In North of Colombo, the capital of Sri Lanka, people have gathered at St Sebastian's church in Negombo to pay their respects at the site where dozens of people were killed during Easter prayers yesterday.
The death toll from a devastating series of eight bomb blasts that ripped through high-end hotels and churches holding Easter services in Sri Lanka on Sunday has risen to 290. The violence was the deadliest the South Asian island country has seen since a bloody civil war ended a decade ago.
With the lifting of a nationwide curfew early on Monday morning, people began to emerge into Colombo's streets, where security was heavy.
Schools and the stock exchange are closed, but some shops opened their doors and public transport was functioning.
A mother and son poured tea for security forces in a show of support, as cleaners wearing face masks cleared shattered glass and splintered wood inside the church.
Buddhist monks joined priests, nuns and ordinary people arriving to offer condolences to the victims.
“I woke up this morning and thought 'what can I do to help?'” said Churchill Karunaratne, 52, weeping as he laid flowers outside the church.
He had rushed to the church after the blast a day earlier hoping to help and found scenes of horror.
“I came after the blast and saw dead bodies everywhere,” said Karunaratne, a father-of-three.
“My kids have seen it all on the TV and now they are very scared about going to church,” he added.
“They are asking many questions such as 'where is God?'"
Bhanuka Harischandra was running a little late for his meeting on Sunday.
As a car carrying him pulled into the back entrance of the luxury Shangri-La Hotel in Sri Lanka's capital of Colombo, he realised something was wrong.
People were telling him not to come in, it wasn't safe. Still, the car pulled around to the front of the hotel and Harischandra saw the aftermath of a bombing.
People were being evacuated, others were being dragged. Blood and ambulances were everywhere.
“It was panic mode,” Harischandra, a 24-year-old founder of a tech marketing company, said by telephone later in the day. “I didn't process it for a while.”
He decided to go to the Cinnamon Grand Hotel, where he thought it would be safe. But just after he was dropped at the luxury hotel and about to enter the building, he heard another bomb go off.
Now he was being evacuated. Soot and ash fell on his white sweat shirt.
His car had left, so he hailed a motorised rickshaw and went to meet friends at a coffee shop. They contacted other friends, trying to make sure everyone they knew was safe.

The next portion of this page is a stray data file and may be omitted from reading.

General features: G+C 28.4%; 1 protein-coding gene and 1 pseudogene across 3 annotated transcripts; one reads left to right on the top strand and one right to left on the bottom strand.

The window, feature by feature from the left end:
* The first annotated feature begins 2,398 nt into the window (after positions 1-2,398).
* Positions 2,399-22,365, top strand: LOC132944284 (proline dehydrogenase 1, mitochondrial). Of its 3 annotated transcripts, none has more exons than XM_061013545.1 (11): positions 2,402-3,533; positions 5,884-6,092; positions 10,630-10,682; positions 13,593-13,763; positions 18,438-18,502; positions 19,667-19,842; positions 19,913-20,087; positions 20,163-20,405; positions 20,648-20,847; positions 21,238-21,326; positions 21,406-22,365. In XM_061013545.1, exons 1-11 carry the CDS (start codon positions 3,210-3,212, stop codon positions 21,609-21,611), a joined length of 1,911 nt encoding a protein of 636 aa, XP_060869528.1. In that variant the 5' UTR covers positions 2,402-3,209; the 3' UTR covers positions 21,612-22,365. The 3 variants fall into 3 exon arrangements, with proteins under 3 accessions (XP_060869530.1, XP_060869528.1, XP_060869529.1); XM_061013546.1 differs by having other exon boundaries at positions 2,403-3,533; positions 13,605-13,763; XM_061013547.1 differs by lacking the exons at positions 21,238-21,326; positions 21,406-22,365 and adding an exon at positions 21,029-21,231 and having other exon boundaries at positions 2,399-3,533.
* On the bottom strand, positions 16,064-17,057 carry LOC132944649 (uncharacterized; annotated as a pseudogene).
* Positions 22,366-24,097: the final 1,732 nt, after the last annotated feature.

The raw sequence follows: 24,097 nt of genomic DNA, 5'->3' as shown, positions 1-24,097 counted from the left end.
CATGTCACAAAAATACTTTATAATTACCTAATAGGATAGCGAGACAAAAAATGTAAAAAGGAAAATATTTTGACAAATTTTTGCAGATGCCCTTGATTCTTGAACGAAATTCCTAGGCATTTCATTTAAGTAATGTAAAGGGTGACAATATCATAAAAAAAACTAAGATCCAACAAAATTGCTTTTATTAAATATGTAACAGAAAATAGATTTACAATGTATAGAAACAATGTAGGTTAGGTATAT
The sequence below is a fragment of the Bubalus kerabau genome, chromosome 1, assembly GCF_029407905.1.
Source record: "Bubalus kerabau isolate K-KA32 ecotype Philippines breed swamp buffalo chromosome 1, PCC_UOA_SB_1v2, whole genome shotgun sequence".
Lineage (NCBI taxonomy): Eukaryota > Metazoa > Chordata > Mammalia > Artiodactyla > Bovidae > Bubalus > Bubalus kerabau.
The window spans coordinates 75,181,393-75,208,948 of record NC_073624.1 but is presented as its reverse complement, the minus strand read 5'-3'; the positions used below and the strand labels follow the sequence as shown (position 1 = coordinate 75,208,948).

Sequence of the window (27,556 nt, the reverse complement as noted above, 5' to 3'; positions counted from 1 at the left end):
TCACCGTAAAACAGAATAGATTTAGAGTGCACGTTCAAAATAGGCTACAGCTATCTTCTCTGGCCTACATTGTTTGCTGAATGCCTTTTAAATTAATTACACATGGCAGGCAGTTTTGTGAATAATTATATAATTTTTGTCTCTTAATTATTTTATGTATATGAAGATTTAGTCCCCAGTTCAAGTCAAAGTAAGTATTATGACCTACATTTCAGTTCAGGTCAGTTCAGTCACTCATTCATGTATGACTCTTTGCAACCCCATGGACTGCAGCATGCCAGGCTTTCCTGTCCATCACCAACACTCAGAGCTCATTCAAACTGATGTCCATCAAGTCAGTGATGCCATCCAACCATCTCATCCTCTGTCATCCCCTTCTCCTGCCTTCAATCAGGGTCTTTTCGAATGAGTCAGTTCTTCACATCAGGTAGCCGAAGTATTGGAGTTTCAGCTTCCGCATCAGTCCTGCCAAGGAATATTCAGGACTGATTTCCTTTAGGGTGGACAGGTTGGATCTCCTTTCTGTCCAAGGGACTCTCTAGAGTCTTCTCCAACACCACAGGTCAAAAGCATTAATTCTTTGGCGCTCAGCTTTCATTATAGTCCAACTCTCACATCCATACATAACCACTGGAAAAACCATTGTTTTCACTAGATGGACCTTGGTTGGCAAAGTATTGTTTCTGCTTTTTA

It was too soon to think about what it might mean.
Many Sri Lankans remember well the terror of the 26-year war. But not Harischandra, who was just a teenager when it officially ended.
Toward the end, the conflict was not in Colombo. Growing up, he was mostly aware of his parents' anxiety about safety, not of actual fighting.
Now their anxiety is back.
“For them, it's a bit of a different situation,” he said. “They're afraid this might start racial violence.”
On Sunday night, he was with his family, observing a curfew. He said there was “a lot of tension” in the air, but he was also hoping that the worst might be over: It had been a few hours since the last blast.
Harischandra was heartened by the fact that his social media feed was flooded with photos of the lines of people waiting to give blood. Lines so long “you can't see the end. “
As Shantha Prasad carried children wounded in Sri Lanka's deadly attacks into a Colombo hospital, memories of the country's deadly civil war flooded back.
“I carried about eight wounded children yesterday,” he told AFP on Monday, a day after a string of blasts hit hotels and churches, killing nearly 300 people.
“There were two girls aged six and eight, the same age as my daughters,” said Prasad, who helps carry stretchers into the hospital's triage area and wards.
“Their clothes were torn and drenched in blood. It is unbearable to see this kind of violence again.”
For many Sri Lankans, Sunday's attacks against churches and high-end hotels brought back painful memories of a conflict that lasted three decades and killed as many as 100,000 people.
During those years, bomb attacks were a regular occurrence, and left many Sri Lankans on edge in the streets and on public transport.
In the capital, street sweeper Malathi Wickrama said Monday he was now nervous doing his job.
“Now we are afraid to even touch black plastic bags with garbage,” he said.
“The string of blasts yesterday brings back memories of the time when we were afraid to go in buses or trains because of parcel bombs.”
Imtiaz Ali, a tuk-tuk driver, was looking for customers in the capital, but said his family was in mourning over the death of his nephew in the blast that hit the Cinnamon Grand hotel.
“The boy was just 23. He was a salesman at Cinnamon Grand hotel and he was to be married next week,” Ali told AFP.
“We had made all the plans to hold the wedding at home, but today it's a funeral house.”
When Ali stopped at a petrol station to get a back-up container of fuel, the attendant said police had banned the sale of petrol and diesel in cans and bottles for fear they could be used to improvise bombs.
Elsewhere in the city, some residents were making their way into work, determined to maintain a semblance of normality despite the tragedy.
“We are resilient people,” said Nuwan Samarweera, a 50-year-old office worker.
“We have seen so much violence during the civil war. For the outside world it may be big, but for us life goes on,” he added. “We have to gather ourselves and move on.”